Mediocre Teams

Posted by jlubans on April 08, 2020

An obituary set me thinking about work teams I’ve known and why some thrived while some dithered.
The death notice was for Psychologist Susan Wheelan who studied work teams and extended Tuckman’s research on the evolutionary phases of teamwork, form, storm, norm, perform.
Feudin’, fussin’ and a-fightin’
In my experience,” storming” is the most problematic phase for any team. Wheelan offered ways to get through this fevered state into something healthful and productive.
Her guidance was pragmatic. She said in a 2000 interview: “When I go into a company I’m often asked, ’You’re not one of those touchy-feely types, are you?’”
“‘No,’ I say. ‘Here’s my data. This is how it works.’”
She knew well that all too many teams never get past the storming or trust building phase, forever stuck in a purgatory of pretending to be effective when all their work and effort show otherwise.
Yet, it seems few can break through the chronic impasse.
Unlike most of us who prefer to avoid conflict, Dr. Wheelan saw it as necessary for working through differences and establishing a climate in which members feel free to express disagreements.
Patience, she espoused, is a must.
Unless one is lucky, no team hits the road running. As I learned over several decades of team management - and Wheelan confirms - a team will need at least six months to become highly effective and then only if it can break through the storming phase.
Of course, if it never gets past storming, the team will be forever mediocre.
There is help out there for those of us who do not want to settle for mediocre. Several techniques offer ways for teams to get to good performance.
And, instead of pushing, I’d be more patient. Most important, I’d call more timeouts to check in with the team and how it is doing: What’s working? What’s not?
Quorum response.
Choose the right team players!
Red, Yellow or Green? Stop, Idle, or Go?
AAR, “After Action Review”.
Team Wellbeing Test
Our friend the honey bee suggests techniques for reaching agreement without wasting time: As I wrote, “a quorum response is an antidote to endless debate. Once a threshold number is reached among bees for where to nest, that is a quorum and those bees that have yet to be persuaded, now stop advertising and sign on to the chosen nest. In faculty decisions, ones requiring a unanimous vote like for granting tenure, Dr. Seeley - the bee researcher and a department head - takes periodic anonymous straw polls. He finds that once 80% of the professors agree with a decision, the others concede.”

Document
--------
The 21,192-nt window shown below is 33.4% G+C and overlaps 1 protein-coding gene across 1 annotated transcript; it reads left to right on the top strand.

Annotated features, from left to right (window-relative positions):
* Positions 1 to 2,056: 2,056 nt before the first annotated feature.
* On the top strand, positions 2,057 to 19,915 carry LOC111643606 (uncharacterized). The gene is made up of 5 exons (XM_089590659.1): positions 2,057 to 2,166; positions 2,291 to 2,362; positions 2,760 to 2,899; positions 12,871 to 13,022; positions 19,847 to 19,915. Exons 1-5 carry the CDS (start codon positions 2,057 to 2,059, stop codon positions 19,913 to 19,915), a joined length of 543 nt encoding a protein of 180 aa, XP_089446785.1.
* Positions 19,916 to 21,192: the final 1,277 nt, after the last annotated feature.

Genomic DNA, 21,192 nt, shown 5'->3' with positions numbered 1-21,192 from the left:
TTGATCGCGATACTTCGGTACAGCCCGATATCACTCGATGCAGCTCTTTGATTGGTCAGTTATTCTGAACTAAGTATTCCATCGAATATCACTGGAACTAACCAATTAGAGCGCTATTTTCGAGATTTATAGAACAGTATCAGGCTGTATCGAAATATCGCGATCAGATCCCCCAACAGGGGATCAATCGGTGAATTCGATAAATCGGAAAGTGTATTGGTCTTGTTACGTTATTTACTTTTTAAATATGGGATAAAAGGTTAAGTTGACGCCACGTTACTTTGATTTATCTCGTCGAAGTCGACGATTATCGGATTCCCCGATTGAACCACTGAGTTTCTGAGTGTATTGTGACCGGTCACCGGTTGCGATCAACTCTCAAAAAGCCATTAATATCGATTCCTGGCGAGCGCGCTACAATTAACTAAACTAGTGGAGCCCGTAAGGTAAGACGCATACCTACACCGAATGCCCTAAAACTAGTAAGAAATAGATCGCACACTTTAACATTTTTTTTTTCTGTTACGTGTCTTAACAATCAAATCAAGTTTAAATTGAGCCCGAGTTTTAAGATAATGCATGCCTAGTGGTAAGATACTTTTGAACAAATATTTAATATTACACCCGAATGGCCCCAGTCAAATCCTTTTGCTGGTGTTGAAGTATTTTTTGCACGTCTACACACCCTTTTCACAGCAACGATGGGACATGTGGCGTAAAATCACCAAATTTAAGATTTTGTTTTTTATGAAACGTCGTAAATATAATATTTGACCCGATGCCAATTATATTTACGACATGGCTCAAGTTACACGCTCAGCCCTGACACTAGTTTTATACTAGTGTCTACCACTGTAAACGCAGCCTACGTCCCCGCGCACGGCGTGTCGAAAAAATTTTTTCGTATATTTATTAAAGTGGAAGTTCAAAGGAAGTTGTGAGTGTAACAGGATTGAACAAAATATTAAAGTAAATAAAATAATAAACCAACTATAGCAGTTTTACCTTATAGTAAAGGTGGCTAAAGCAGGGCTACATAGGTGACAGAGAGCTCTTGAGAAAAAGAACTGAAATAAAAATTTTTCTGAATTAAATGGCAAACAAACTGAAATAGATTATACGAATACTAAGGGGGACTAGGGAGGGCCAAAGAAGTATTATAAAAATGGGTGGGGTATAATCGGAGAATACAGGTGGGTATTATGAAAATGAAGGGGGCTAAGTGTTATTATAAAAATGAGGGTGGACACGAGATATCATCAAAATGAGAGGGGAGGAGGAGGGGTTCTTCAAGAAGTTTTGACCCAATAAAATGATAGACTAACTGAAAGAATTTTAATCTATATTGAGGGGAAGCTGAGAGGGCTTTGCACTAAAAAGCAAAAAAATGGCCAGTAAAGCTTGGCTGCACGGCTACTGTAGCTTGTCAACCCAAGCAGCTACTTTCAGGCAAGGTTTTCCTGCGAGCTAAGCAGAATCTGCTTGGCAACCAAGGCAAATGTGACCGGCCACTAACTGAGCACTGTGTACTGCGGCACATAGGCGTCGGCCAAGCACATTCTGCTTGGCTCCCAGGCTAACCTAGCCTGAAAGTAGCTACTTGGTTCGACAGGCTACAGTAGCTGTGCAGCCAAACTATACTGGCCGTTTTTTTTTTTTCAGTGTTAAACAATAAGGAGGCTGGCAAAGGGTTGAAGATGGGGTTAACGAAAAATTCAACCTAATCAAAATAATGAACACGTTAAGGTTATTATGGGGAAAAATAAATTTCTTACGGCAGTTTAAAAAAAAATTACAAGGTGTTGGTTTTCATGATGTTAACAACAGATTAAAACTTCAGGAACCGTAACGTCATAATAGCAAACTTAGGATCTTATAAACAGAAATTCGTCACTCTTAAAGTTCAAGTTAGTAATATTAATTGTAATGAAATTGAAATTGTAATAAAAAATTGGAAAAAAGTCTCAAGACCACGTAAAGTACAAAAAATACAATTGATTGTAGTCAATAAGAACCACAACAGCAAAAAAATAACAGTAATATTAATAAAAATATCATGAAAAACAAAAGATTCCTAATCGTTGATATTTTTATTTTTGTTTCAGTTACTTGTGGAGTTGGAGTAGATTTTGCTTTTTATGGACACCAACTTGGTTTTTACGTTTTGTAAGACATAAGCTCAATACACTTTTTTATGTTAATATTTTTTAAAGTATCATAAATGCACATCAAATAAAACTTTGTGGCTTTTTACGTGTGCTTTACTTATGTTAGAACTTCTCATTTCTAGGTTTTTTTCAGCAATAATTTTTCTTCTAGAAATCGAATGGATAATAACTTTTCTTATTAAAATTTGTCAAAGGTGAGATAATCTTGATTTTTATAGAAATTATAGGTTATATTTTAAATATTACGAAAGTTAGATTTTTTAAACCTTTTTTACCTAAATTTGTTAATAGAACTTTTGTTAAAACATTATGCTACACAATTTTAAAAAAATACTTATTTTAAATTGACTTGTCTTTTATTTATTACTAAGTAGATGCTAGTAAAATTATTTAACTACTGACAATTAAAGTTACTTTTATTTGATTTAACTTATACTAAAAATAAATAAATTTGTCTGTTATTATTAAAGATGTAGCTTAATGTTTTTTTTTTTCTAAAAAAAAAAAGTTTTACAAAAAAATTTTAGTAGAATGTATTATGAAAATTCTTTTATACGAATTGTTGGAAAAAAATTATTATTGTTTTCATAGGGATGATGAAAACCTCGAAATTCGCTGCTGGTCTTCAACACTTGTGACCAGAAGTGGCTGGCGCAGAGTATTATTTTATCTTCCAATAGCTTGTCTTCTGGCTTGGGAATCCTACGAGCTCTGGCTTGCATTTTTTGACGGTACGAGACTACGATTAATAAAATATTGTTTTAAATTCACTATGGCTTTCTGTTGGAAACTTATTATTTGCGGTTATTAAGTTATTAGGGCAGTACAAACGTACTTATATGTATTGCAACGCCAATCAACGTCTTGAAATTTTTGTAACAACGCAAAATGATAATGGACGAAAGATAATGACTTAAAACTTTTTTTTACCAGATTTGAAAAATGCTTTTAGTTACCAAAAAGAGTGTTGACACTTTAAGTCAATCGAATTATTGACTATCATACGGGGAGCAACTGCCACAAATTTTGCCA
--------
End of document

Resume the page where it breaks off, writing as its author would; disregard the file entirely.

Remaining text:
When choosing team players, include women, experts, and expert generalists. All should share interests and provide mutual respect. Let no one individual dominate the team discussion and abide by explicit team norms. (What does it mean to be a team participant?)
Here are a few variations on ye olde Plus/Delta (a rapid listing of what’s working? and what is not?)
The plus/delta is helpful in my teaching; I do one early in each class and then one after the in-class final - the anonymouss "Slam/Dunk" version - to find useful information for the next semester.
Also, I ask each student project team to do a plus/delta and to hand it in to me. I've been impresses with the team's honesty and candour about team dynamics.
A team leader could do a rapid-fire plus/delta after every meeting to get at things unsaid and needing to be said.
In the plus/delta genre there’s the traffic light approach to taking team mood. Are members overly cautious, hesitant (yellow), fiercely opposed (red) or feeling groovy (green)? What are the underlying issues for those team members who choose yellow or red lights? How will you find out?
Then there’s the AAR, “After Action Review”, a process for group assessment of how things are going, what learnings there might be, and what is missing/needed.
The AAR – if guided well - may be better for novice teams seeking openness and honesty.
I once used my one page Team Well Being Test with a Nascar racing team’s three pit crews, each in competition with the other.
Here are several of the questions I asked each pit crew member to rate on a five point scale from weak to strong:
Inclusion (Am I in or am I out?)
Elbow room (I’m easy or I’m crowded)
Discussion (Is it free or is it guarded?)
Level of conflict (Is it low and tolerable or high?)
Handling of conflict (Do we work on it or avoid it?)
Support (Each to all or self only?)
Not a single member responded! They were not about to reveal personal and team weaknesses.
Two decades later the team remains mired in mediocrity and down to one pit crew and driver and seemingly satisfied with finishing anywhere from 15th-25th place in a 40 car field.
I’d venture they are still stuck in the “storming” phase of team development. The stock car team owner should have sent a SOS to Dr. Wheelan!

© Copyright John Lubans 2020

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